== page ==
When I heard those words out-loud, they sounded strange and big and intimidating. I also, recognized, however, the power of the fear I felt. Harnessing that power is not easy work. Sitting with thoughts and forming words on pages requires vulnerability and bravery and a vast amount of hope. That short and sweet “escalator story” led to wonderful opportunities for more writing and more experiences in the “funeral world.”

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Last month, I was part of another kind of “Meet the Mentors” event. This time my MBA cohort mingled with an impressive group of business leaders from the Charleston community. My “elevator story” was a little different this time around, and as I reflected on my five-year stint in the funeral world, I again zeroed in on the core of my work: writing. From thousands of obituaries to this monthly blog, I am drawn again and again to the written word as a form of expression and connection. Learning to write is a process, and I quote one of my favorite writers, Anne Lamott when I say,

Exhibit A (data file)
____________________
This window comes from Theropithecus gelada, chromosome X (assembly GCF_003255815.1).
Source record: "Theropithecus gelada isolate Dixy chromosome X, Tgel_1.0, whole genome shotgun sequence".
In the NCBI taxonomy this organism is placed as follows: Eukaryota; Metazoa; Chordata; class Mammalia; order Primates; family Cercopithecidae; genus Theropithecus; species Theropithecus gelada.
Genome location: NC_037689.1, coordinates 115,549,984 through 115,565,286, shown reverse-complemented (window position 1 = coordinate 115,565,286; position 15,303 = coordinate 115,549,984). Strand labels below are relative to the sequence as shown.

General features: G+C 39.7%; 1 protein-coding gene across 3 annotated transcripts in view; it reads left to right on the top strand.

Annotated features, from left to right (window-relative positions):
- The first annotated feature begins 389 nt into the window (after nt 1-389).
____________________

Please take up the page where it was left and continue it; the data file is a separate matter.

“this business of becoming conscious, of being a writer, is ultimately about asking yourself, How alive am I willing to be?

Thank you, readers, for your continued support and your own bravery in coming here to read about challenging topics. You may see some changes on this blog in the coming months as I continue to process what I am learning. I hope you will be encouraged to share more of your own story, too.

Transitions

Transitions

One visitation is ending as another one is scheduled to begin. I usually do my best to avoid a scheduling conflict, but there are only so many hours in a day. The allotted times overlap by about 30 minutes, and I feel the need to stand in the hallway between the rooms until the swap takes place. 

 

The first family is wrapping up early, and I am not sure why I am still standing in this spot, but I stay put. My post affords me the perspective of monitoring all entrances to the building, and I adopt the pretense of “Directing Guests to the Restrooms” when all the while I am primarily here to safeguard the transition.